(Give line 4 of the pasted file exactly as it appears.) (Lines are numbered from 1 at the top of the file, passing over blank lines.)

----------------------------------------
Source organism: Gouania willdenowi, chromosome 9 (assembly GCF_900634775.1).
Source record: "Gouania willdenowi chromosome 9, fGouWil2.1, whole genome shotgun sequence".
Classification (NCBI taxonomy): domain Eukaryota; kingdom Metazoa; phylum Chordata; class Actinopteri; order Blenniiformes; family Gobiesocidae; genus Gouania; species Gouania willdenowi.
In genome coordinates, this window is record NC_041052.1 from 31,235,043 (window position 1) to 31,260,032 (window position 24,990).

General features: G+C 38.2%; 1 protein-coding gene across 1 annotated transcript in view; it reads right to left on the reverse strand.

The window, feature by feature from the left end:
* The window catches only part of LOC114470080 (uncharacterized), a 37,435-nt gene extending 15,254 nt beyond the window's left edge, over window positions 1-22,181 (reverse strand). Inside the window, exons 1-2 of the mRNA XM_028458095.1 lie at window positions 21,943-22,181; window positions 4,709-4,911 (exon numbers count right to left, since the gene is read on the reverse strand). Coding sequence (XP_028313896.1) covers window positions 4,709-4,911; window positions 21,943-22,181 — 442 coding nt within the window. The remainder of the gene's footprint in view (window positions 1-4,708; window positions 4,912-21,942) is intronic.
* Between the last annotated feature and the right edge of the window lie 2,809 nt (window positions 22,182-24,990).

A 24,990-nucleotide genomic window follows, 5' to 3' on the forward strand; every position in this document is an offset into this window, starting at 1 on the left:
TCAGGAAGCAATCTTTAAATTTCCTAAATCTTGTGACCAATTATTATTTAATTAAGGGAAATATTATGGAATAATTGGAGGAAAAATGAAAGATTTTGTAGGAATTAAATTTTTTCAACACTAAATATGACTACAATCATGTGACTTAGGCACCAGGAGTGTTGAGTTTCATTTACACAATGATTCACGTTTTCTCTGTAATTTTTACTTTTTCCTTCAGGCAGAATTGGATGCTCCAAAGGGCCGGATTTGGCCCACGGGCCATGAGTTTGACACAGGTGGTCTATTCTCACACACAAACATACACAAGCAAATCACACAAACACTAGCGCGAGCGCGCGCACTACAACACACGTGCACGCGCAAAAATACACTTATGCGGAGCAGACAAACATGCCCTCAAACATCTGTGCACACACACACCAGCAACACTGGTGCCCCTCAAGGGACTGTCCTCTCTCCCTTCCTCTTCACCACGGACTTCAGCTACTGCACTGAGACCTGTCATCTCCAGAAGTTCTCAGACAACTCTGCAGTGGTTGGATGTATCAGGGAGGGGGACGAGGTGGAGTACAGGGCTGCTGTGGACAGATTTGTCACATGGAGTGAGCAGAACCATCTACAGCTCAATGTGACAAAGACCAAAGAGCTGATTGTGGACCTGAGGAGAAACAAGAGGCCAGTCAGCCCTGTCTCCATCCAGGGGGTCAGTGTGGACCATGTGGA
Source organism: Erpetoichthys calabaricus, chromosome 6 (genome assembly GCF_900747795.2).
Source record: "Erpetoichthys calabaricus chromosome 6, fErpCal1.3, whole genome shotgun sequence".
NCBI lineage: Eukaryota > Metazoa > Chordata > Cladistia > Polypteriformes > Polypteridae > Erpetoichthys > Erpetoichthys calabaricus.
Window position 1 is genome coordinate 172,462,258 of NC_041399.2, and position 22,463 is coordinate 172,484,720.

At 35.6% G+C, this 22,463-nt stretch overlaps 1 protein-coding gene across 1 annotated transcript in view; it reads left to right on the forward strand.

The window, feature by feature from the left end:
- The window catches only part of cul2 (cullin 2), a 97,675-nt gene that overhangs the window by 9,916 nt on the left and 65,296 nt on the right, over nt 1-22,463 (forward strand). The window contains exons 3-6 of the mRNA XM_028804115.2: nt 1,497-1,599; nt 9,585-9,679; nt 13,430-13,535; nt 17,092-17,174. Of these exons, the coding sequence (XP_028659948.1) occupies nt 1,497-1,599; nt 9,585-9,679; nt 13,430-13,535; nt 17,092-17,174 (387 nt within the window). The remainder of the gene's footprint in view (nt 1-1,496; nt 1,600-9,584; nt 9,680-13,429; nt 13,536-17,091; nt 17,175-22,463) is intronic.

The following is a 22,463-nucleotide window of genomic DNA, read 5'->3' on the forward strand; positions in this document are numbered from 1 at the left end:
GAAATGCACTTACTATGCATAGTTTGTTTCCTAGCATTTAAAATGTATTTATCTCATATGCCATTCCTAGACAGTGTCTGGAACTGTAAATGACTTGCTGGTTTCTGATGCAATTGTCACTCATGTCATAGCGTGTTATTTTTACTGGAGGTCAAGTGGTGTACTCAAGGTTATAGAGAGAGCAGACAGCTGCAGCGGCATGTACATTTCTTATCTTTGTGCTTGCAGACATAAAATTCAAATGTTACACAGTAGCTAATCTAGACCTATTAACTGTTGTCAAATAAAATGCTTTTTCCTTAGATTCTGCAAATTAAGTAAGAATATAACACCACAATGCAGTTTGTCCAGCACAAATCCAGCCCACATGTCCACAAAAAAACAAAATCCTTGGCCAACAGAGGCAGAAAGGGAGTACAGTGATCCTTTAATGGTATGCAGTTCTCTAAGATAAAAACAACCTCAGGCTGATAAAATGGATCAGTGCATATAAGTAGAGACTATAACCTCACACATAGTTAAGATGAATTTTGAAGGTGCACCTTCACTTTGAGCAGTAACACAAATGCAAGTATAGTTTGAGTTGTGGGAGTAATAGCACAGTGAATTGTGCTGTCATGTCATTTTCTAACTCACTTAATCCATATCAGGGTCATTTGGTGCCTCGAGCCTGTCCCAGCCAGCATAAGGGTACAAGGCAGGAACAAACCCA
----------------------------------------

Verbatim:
In genome coordinates, this window is record NC_041052.1 from 31,235,043 (window position 1) to 31,260,032 (window position 24,990).